Author(s): Robert Solomon. Published on July 1, 2019.

In Compliance | NFPA 13

Sprinklers, state code amendments, and the safety ecosystem


For more than a year now, the NFPA community has been learning about the NFPA Fire & Life Safety Ecosystem and has been applying those concepts to a variety of problems and events. NFPA envisions the ecosystem as a series of cogs working together, and the breakdown of a single cog can result in bad things happening.

An ongoing issue in one New England state has several operators of long-term care occupancies wondering how they will get out of a jam between long-standing federal criteria and a state code provision concerning the installation of automatic sprinkler systems—a situation that involves multiple cogs of the safety ecosystem.

At the center of the problem is a state code amendment from the early 1990s prohibiting the installation of automatic fire sprinklers in elevator shafts, elevator equipment spaces, and elevator machine rooms. This amendment ran counter to the requirements in NFPA 13, Installation of Sprinkler Systems, which at the time required sprinklers in these spaces. As it happens, the facilities in question are subject to compliance surveys carried out under the authority of the US Centers for Medicare & Medicaid Services (CMS), which refers to the 2010 edition of NFPA 13. The surveys are usually done by some combination of the state health department, the state fire marshal, and a regional surveyor who works directly for CMS. In this case, the state code amendment didn’t say the sprinklers could be omitted, but prohibited them from being installed in the first place. While I cannot speculate as to why this particular issue was not flagged in previous CMS surveys at these facilities, it has become an issue in 2019.

Three of the eight cogs of the safety ecosystem include code compliance, development and use of current codes, and referenced standards. While states certainly have the right to amend model codes and standards, whether they are from NFPA, the International Code Council, or the American Society of Mechanical Engineers (keepers of the elevator code), amending them to make them less restrictive, as is the case here, has created a true conflict. While the designers, architects, contractors, and the owners whom they work for appear to have provided buildings that met the state code provisions, those facilities are nevertheless being told that they do not comply with the 2010 edition of NFPA 13, and therefore do not meet CMS requirements. And that’s where things get complicated.

The facilities in question all participate in CMS funding reimbursement programs and must meet certain evaluation criteria to qualify for the funding, including the completeness of the automatic sprinkler system and the ongoing inspection, testing, and maintenance of that system. If a noncompliance problem is identified, facilities can lose funding and they cannot admit new residents until the issue is resolved. They also cannot simply remedy the situation by retrofitting sprinklers in the elevator-related spaces, since that action would put them at odds with the state code provision as it is written.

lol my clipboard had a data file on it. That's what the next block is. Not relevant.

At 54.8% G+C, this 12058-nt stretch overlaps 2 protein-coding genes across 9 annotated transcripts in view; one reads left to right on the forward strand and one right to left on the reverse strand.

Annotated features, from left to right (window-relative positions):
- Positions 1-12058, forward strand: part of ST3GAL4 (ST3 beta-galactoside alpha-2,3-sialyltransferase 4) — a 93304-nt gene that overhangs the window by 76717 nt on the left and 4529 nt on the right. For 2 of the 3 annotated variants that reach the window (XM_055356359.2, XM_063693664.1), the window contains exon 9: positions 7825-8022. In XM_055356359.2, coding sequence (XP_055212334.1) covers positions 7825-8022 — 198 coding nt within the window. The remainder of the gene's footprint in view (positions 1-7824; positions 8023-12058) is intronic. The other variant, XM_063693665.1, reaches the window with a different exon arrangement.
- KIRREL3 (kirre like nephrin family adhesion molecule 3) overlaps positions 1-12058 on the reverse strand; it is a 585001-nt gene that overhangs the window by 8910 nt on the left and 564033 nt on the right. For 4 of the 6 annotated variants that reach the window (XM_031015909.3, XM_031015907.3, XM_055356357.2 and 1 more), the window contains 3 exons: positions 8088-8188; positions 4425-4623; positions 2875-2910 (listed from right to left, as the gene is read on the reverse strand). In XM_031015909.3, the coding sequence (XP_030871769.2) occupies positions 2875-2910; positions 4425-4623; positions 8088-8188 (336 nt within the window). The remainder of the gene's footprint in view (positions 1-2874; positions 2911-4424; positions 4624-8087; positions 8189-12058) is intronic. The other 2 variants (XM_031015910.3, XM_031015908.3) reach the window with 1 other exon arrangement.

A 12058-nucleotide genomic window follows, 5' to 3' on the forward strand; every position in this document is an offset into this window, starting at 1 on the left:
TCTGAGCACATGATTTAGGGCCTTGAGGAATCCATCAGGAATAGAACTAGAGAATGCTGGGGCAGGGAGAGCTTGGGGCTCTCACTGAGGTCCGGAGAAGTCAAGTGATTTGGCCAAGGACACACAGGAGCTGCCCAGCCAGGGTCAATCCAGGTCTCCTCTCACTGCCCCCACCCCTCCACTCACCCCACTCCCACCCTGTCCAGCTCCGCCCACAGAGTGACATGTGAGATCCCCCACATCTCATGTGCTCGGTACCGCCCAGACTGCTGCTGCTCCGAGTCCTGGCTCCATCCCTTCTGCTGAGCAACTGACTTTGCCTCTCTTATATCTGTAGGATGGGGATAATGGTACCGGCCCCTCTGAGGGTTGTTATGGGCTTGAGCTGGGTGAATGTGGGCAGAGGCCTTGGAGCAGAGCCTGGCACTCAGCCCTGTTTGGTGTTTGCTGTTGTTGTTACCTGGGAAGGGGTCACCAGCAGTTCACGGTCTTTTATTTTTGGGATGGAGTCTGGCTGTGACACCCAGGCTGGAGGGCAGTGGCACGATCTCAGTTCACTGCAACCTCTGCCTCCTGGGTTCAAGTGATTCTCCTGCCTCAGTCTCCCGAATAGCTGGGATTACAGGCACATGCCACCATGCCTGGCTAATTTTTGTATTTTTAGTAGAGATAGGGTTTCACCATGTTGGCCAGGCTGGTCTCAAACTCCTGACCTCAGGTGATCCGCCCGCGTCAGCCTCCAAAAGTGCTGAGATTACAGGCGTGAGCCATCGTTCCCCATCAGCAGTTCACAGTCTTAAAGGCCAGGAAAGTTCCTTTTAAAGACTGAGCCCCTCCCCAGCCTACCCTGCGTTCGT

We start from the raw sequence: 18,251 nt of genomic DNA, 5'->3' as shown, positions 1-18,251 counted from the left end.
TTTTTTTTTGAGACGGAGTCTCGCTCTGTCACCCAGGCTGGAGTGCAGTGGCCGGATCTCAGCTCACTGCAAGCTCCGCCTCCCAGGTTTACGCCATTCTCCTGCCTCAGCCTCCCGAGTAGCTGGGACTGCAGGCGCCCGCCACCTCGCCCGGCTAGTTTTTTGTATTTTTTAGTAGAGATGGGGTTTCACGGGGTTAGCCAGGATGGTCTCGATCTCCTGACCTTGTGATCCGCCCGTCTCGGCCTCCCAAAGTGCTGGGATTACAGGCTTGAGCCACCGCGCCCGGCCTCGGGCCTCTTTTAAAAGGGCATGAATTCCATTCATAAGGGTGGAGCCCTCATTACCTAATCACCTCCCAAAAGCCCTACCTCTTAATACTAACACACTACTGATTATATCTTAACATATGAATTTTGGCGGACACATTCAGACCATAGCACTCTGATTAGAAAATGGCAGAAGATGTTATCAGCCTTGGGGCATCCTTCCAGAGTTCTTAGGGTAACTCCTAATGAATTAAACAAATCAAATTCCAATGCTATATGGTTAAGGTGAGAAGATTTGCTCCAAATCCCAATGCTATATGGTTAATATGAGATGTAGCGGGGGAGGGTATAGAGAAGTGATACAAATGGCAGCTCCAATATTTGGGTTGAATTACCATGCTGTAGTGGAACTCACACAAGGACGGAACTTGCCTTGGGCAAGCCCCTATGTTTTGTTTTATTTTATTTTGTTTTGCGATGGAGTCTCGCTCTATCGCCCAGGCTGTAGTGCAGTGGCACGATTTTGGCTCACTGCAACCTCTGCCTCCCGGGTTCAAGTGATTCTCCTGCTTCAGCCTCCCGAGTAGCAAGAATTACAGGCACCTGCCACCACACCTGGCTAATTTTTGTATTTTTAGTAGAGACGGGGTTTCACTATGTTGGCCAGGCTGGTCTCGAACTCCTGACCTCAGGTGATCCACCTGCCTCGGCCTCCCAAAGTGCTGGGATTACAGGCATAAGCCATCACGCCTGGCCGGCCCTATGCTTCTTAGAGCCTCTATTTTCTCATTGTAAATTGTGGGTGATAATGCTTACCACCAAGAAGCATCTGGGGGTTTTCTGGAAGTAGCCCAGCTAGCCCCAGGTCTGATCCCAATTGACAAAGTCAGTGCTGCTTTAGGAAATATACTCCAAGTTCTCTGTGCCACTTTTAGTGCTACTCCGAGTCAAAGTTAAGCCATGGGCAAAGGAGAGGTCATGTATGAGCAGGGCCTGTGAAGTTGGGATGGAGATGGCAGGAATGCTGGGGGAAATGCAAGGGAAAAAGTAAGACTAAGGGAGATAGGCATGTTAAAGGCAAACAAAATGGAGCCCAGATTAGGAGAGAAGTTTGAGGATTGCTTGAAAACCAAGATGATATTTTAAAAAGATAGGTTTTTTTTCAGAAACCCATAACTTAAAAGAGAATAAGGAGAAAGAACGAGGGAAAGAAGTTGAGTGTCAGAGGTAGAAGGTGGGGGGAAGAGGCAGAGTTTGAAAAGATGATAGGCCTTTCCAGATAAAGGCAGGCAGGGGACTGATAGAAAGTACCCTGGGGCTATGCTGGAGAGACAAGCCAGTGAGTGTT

The facilities have a few options, but each comes with a potential downside. Those options include:

» Approach the respective state building code/elevator code boards and ask for a waiver to the state code that would allow sprinklers to be installed in the elevator spaces in question. This requires the installation of a shunt trip and related detection equipment installed in accordance with NFPA 72®, National Fire Alarm and Signaling Code®. This seems to be what is done in nearly every other jurisdiction in the country without any problem.

» Apply the requirements of the 2013 edition of NFPA 101A, Alternative Approaches to Life Safety, and determine if it is possible to achieve a complying score with the noncomplying sprinkler system. For those familiar with the fire safety evaluation system used in NFPA 101A, that strategy appears to result in a deduction of two points.

» Approach the CMS regional surveyor and determine if it may be appropriate to ask for a waiver from CMS on the sprinkler issue. A potential problem with this approach could result in a withholding of federal money appropriated for the state surveys. State agencies can ill afford to turn their backs on this type of funding, which is critical to maintaining a high level of health care fire safety.

Although newer editions, including 2013, 2016, and 2019, of NFPA 13 offer specific conditions that would permit the sprinklers to be omitted from elevator shafts, equipment, and machine rooms, there is no guarantee that those conditions exist in the facilities in question. State agencies that undertake adoption and amendment of model codes need to be aware of their actions for occupancies subject to oversight by one or more federal agencies. Let’s hope that the government responsibility cog of the ecosystem can step in and resolve this unintended consequence to the satisfaction of all parties involved—most of all the residents who call these facilities their homes. 

Robert Solomon is Director of Building Life Safety, Building Fire Protection at NFPA. Top photograph: Getty Images